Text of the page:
3 Common Problems When First Starting Meditation


Meditation is simply a practice of developing inner awareness toward our experiences. It can be easy in theory, but difficult in practice.

Many people try meditating once or twice, but never develop a steady routine. A big part of this is beginners often get discouraged by common problems that they experience when first starting out.

There are 3 specific problems that I see people struggle with all of the time in meditation. This article is going to describe each one of these, then offer advice and guidelines on how to help you overcome these issues.


“I’m Easily Distracted”

One of the first types of meditation people usually try is a breathing meditation, where the main goal is to focus all of our awareness on the sensations of our breathing.

The problem is that whenever people find themselves being distracted away from their breathing (our focus and thoughts drifting to other things), then they feel like they fail at meditation or they aren’t good at it.

However, the whole point of beginning meditation is to first become more aware of just how distracted our minds can be.

That’s why you are practicing meditation, so that you are able to better direct your awareness toward your object of focus. Getting distracted a lot when you first start out should be expected.

Whenever you find yourself distracted during a meditation, just make a mental note of your distraction. Say to yourself in a non-judgmental tone, “I got distracted,” and then re-focus your awareness back toward your object of meditation.

As you continue practicing, you’ll become less and less distracted. It’ll still happen every now and then – no one is perfect – but the more aware you are of your distractions, the easier it becomes to overcome them.


“I Get Tired And Fall Asleep”

Another common problem when people first start meditating is that they find themselves quickly becoming bored and tired, and sometimes even falling asleep.

So instead of tuning into their awareness, many start tuning out, dozing off, or daydreaming – which isn’t the type of consciousness normally associated with meditation.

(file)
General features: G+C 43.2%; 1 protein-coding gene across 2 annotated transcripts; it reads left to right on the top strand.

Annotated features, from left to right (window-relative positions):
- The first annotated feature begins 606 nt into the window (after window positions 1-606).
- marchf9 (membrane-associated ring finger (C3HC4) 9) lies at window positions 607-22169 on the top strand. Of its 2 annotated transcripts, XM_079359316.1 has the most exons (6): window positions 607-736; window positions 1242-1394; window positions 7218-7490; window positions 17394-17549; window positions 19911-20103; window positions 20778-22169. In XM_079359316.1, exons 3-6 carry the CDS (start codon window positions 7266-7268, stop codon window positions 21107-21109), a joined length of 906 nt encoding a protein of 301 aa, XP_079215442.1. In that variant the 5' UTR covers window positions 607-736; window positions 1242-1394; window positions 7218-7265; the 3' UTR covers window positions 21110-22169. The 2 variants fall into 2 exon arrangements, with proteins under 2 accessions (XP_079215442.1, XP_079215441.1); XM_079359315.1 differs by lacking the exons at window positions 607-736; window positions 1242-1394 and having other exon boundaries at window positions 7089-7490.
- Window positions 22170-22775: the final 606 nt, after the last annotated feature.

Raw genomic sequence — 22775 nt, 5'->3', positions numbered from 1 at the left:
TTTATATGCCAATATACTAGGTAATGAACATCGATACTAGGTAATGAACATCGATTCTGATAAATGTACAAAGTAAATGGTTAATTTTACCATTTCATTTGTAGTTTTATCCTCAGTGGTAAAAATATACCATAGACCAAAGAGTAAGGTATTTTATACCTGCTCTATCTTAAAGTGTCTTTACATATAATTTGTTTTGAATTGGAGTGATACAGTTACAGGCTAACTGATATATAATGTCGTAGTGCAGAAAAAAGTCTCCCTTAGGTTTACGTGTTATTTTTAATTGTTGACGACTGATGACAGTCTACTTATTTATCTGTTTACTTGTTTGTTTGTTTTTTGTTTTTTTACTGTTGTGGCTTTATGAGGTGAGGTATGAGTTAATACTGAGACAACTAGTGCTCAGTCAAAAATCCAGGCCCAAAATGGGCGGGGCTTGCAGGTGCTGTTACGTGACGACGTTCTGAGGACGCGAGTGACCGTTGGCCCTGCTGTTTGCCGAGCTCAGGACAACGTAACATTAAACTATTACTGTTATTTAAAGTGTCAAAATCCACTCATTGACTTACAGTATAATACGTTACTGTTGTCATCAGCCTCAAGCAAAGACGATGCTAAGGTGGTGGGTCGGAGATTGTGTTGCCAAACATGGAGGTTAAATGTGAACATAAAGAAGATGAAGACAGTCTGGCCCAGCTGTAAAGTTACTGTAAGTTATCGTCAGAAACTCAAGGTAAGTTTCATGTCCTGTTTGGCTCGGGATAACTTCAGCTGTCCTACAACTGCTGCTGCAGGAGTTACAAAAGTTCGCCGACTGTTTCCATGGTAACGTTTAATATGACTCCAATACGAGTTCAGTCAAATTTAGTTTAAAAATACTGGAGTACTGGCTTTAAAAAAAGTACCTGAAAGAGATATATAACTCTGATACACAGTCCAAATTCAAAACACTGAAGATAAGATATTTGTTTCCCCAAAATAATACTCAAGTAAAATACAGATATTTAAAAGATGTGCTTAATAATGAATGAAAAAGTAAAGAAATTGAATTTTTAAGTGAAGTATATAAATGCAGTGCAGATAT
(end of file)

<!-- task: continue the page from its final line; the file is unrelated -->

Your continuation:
Here are some valuable tips to help avoid falling asleep while meditating:

  • Try meditating in the morning after a good night’s sleep.
  • Try meditating in a more stimulating environment (beach, park, nature). For some people, meditating at home might be too dull or boring.
  • Try meditating with your eyes open (you can still focus on your breathing with your eyes closed). Closing our eyes is often associated with falling asleep, so this is one way to avoid that when first starting out.
  • Try meditating on the sensations of being tired and falling asleep. Use your tiredness as an object of focus.
  • Try meditating on a physical activity, such as walking. This will help keep both your body and mind awake while developing your awareness.

Different things will work differently for different people, be willing to try out new things in your meditation practice to discover what works best for you.


“Am I Meditating?”

Often while meditating we begin to ask ourselves, “Am I meditating?” or “Is this meditation?”

Beginners naturally don’t know what meditation is like, so anytime they experience a new sensation they wonder if it means they are being successful or not; it’s hard for someone to understand a completely subjective experience without first experiencing it themselves.

To overcome this problem, try to consider all of your experience a part of your meditation. In fact, the answer to the question “Am I meditating?” is always a “yes,” because the question itself is introspective and reflective.

As long as you are paying attention to your experiences – whether they be thoughts, emotions, or behaviors – then you are doing a type of meditation.

This also means that every meditation is likely to be a little different from the last, so don’t get too attached to any single experience you have. Yes, you were meditating; but no, that’s not what meditation is going to be like every time: just keep practicing.


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